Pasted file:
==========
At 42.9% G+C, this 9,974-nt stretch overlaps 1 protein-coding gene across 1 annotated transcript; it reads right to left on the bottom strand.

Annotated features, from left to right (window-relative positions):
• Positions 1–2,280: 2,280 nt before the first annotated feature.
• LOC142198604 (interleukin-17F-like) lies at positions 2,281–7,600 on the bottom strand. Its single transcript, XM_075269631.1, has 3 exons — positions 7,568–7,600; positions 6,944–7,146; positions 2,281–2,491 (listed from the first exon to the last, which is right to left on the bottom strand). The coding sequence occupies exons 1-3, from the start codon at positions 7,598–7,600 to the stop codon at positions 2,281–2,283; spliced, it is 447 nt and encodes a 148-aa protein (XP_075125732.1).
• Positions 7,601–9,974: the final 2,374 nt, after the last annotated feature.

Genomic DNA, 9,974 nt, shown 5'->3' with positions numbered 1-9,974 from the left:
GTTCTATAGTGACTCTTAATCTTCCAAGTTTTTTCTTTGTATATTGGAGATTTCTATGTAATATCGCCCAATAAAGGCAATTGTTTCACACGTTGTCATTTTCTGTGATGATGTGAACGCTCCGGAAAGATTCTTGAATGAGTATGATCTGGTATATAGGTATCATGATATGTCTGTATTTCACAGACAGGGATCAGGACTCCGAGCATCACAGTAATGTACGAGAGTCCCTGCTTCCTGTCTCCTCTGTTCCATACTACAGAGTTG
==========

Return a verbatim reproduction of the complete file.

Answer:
At 42.9% G+C, this 9,974-nt stretch overlaps 1 protein-coding gene across 1 annotated transcript; it reads right to left on the bottom strand.

Annotated features, from left to right (window-relative positions):
• Positions 1–2,280: 2,280 nt before the first annotated feature.
• LOC142198604 (interleukin-17F-like) lies at positions 2,281–7,600 on the bottom strand. Its single transcript, XM_075269631.1, has 3 exons — positions 7,568–7,600; positions 6,944–7,146; positions 2,281–2,491 (listed from the first exon to the last, which is right to left on the bottom strand). The coding sequence occupies exons 1-3, from the start codon at positions 7,598–7,600 to the stop codon at positions 2,281–2,283; spliced, it is 447 nt and encodes a 148-aa protein (XP_075125732.1).
• Positions 7,601–9,974: the final 2,374 nt, after the last annotated feature.

Genomic DNA, 9,974 nt, shown 5'->3' with positions numbered 1-9,974 from the left:
GTTCTATAGTGACTCTTAATCTTCCAAGTTTTTTCTTTGTATATTGGAGATTTCTATGTAATATCGCCCAATAAAGGCAATTGTTTCACACGTTGTCATTTTCTGTGATGATGTGAACGCTCCGGAAAGATTCTTGAATGAGTATGATCTGGTATATAGGTATCATGATATGTCTGTATTTCACAGACAGGGATCAGGACTCCGAGCATCACAGTAATGTACGAGAGTCCCTGCTTCCTGTCTCCTCTGTTCCATACTACAGAGTTG